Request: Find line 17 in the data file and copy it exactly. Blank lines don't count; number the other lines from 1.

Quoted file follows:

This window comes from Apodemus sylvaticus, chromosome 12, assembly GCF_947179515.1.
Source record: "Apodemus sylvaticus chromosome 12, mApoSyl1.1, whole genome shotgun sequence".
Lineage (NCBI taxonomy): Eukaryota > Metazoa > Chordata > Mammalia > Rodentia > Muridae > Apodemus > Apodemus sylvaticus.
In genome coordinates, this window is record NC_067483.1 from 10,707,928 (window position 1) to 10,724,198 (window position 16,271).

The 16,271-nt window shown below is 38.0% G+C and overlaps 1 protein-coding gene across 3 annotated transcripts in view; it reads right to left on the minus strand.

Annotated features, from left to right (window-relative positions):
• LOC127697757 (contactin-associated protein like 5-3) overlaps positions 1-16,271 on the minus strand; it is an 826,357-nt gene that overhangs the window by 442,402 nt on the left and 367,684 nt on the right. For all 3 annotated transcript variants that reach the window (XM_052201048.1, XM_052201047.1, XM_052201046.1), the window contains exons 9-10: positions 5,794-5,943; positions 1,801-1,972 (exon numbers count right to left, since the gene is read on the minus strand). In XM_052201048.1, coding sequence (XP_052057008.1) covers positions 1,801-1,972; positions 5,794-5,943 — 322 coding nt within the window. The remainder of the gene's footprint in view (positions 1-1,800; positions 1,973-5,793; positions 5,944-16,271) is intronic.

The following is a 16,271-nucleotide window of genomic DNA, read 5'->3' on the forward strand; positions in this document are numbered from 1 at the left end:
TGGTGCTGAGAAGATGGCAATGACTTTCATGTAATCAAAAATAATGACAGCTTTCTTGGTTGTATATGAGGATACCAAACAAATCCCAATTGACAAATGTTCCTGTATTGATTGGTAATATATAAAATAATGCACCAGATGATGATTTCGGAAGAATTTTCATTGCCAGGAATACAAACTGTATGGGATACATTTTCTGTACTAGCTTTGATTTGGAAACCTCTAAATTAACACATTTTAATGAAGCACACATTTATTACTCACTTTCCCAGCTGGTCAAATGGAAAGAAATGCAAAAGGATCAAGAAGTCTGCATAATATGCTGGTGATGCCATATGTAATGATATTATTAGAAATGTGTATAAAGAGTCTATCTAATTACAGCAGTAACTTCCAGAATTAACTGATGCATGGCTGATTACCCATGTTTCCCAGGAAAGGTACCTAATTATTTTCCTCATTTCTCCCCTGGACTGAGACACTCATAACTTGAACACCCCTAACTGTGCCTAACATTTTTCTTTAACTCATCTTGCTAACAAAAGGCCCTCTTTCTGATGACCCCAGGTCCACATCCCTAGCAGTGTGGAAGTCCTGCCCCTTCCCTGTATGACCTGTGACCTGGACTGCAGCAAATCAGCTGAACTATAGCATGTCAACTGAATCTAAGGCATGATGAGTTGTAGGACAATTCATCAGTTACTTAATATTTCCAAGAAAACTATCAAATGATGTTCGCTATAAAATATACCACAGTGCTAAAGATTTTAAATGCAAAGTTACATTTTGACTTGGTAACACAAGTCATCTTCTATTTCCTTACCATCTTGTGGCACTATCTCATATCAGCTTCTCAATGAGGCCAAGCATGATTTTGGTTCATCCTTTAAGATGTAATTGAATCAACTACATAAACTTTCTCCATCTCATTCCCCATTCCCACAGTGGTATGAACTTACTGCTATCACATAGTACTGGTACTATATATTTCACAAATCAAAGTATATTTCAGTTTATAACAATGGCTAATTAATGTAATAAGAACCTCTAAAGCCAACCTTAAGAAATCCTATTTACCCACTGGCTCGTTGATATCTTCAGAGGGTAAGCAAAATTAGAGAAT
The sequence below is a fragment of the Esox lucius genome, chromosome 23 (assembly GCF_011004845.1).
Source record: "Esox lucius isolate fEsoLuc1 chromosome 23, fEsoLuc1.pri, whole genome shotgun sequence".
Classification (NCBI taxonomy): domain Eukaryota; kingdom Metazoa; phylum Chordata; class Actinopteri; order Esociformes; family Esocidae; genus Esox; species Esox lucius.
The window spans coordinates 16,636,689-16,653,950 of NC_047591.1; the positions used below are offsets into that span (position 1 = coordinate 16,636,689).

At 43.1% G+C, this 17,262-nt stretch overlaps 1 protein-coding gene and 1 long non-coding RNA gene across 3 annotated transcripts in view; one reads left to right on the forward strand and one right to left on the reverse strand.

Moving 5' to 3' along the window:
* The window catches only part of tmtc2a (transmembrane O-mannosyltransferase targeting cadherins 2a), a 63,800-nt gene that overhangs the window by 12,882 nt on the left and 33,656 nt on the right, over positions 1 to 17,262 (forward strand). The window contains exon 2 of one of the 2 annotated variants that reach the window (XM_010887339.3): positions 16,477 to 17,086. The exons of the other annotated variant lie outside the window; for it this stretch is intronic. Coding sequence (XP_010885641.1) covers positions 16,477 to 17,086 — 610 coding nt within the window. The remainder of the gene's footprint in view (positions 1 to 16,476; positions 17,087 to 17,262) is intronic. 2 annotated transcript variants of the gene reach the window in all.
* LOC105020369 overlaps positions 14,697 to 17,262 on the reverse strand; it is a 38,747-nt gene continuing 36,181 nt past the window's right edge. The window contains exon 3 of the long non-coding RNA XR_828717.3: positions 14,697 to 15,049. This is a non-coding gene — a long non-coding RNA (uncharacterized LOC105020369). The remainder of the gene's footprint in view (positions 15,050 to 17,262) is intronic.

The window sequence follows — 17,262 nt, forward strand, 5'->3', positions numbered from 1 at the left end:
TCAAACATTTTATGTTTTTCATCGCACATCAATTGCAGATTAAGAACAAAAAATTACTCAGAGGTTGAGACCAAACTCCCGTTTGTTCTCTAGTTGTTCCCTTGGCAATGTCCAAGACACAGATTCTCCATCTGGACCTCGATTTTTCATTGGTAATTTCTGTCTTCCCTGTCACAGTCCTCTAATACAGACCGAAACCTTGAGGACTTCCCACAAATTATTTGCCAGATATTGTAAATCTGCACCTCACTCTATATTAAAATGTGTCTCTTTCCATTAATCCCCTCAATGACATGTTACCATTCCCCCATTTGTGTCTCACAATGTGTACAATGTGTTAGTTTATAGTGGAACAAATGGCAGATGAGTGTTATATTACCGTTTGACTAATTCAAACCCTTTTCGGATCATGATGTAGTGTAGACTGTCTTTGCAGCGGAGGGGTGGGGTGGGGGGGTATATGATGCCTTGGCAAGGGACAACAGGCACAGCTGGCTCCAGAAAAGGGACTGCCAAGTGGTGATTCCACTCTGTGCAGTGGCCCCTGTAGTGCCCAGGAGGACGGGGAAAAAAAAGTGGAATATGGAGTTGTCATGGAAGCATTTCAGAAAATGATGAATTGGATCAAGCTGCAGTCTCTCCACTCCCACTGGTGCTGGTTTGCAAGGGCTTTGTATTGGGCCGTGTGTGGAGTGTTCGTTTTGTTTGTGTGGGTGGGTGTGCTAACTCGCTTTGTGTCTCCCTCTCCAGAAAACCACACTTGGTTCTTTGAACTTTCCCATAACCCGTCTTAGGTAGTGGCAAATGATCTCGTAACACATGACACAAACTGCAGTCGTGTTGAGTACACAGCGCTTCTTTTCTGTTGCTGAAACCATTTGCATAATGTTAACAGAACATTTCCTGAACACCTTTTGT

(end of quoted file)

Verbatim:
* LOC105020369 overlaps positions 14,697 to 17,262 on the reverse strand; it is a 38,747-nt gene continuing 36,181 nt past the window's right edge. The window contains exon 3 of the long non-coding RNA XR_828717.3: positions 14,697 to 15,049. This is a non-coding gene — a long non-coding RNA (uncharacterized LOC105020369). The remainder of the gene's footprint in view (positions 15,050 to 17,262) is intronic.